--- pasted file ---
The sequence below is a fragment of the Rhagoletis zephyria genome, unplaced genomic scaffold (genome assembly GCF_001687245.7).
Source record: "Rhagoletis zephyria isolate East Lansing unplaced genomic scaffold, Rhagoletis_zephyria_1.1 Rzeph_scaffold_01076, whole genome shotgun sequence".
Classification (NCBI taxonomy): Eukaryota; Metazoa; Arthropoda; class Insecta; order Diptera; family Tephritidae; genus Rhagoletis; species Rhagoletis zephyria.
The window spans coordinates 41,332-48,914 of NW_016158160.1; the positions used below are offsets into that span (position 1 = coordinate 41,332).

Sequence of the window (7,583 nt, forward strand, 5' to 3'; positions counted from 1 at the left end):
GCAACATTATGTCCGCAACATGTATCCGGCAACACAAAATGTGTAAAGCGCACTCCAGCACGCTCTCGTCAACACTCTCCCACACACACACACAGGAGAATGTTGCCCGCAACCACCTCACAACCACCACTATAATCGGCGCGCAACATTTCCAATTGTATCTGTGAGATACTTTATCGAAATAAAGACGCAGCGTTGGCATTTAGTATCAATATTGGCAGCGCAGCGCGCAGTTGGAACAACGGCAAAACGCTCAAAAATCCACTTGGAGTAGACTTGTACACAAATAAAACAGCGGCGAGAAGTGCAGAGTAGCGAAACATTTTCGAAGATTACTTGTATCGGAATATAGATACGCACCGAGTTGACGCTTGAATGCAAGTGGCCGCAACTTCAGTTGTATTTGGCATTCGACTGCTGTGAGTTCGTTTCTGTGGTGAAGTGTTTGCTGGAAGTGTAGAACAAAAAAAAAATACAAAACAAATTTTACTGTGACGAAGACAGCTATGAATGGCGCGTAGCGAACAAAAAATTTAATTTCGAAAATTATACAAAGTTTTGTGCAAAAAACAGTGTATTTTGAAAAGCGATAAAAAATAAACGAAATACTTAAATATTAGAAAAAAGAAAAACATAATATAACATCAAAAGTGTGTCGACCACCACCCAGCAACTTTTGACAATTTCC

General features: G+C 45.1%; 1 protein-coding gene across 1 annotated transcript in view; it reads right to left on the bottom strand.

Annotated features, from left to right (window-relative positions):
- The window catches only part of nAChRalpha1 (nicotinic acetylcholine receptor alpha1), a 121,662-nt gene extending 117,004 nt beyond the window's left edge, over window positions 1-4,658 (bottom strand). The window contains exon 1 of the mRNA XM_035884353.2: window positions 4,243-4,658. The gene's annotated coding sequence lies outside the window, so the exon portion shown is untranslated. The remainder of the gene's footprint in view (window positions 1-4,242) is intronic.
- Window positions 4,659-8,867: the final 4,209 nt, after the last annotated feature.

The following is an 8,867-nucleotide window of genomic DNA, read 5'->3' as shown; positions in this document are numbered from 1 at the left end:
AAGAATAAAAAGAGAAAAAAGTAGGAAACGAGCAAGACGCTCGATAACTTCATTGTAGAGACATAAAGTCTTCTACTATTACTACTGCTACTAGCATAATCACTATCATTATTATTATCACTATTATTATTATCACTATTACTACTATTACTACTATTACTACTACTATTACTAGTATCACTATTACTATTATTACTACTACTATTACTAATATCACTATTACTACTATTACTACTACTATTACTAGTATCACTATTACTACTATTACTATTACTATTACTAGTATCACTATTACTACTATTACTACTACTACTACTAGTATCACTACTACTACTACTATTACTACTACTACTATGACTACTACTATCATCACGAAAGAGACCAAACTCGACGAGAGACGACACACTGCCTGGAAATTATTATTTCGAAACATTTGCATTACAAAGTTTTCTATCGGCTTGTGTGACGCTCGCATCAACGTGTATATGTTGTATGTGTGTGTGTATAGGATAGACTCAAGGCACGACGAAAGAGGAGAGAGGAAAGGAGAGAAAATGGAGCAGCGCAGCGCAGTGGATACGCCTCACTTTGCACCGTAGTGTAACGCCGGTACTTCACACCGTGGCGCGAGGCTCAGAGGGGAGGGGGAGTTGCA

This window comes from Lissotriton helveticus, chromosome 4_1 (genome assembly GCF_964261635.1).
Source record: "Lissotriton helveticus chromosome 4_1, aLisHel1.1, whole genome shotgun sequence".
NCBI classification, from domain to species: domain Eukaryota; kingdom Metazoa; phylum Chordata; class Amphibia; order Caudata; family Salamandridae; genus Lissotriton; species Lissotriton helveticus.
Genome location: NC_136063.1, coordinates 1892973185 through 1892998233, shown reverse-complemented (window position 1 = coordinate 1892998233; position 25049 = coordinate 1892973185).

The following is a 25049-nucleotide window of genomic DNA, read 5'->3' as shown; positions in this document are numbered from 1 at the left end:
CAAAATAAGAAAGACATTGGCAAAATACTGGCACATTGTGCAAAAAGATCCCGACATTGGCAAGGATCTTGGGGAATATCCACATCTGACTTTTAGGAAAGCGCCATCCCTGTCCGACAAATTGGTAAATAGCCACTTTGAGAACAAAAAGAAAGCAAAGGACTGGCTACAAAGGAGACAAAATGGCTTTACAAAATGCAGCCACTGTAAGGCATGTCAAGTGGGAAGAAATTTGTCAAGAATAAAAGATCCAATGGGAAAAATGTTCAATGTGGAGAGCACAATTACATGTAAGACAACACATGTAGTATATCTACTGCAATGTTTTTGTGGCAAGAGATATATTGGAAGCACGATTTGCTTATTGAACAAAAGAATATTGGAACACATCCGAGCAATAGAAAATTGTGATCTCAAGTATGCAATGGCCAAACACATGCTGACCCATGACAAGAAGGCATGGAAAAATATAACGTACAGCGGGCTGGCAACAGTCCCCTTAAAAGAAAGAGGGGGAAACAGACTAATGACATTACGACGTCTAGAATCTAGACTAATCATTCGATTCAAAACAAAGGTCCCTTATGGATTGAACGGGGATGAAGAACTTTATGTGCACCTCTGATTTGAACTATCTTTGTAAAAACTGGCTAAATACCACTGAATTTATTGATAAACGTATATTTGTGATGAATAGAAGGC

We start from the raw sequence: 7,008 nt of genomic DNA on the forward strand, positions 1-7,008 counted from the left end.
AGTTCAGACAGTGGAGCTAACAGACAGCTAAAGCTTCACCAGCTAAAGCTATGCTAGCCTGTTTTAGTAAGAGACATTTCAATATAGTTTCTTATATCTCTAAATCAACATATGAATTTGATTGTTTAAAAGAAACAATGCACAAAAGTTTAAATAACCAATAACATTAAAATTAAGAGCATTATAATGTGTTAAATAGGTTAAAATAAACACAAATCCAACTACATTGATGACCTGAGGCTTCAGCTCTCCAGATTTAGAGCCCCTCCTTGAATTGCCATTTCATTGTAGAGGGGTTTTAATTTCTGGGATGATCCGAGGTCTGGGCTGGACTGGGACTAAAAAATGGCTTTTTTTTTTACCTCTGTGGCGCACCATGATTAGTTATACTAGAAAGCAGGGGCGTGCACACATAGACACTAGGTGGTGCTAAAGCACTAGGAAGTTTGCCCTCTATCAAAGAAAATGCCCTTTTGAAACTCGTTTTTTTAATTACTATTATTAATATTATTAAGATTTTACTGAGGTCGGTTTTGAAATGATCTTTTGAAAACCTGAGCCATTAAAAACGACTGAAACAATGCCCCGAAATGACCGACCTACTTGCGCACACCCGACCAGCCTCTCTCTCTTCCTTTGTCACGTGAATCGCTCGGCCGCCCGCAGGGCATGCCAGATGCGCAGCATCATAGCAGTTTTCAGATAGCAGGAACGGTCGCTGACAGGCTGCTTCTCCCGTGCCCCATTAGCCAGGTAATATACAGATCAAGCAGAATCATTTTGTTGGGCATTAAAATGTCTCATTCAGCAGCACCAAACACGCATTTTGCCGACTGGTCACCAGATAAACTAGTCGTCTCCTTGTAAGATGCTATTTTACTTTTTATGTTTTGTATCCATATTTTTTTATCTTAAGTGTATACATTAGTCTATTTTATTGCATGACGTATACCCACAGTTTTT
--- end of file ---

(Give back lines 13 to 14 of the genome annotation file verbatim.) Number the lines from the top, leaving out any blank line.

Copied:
This window comes from Lissotriton helveticus, chromosome 4_1 (genome assembly GCF_964261635.1).
Source record: "Lissotriton helveticus chromosome 4_1, aLisHel1.1, whole genome shotgun sequence".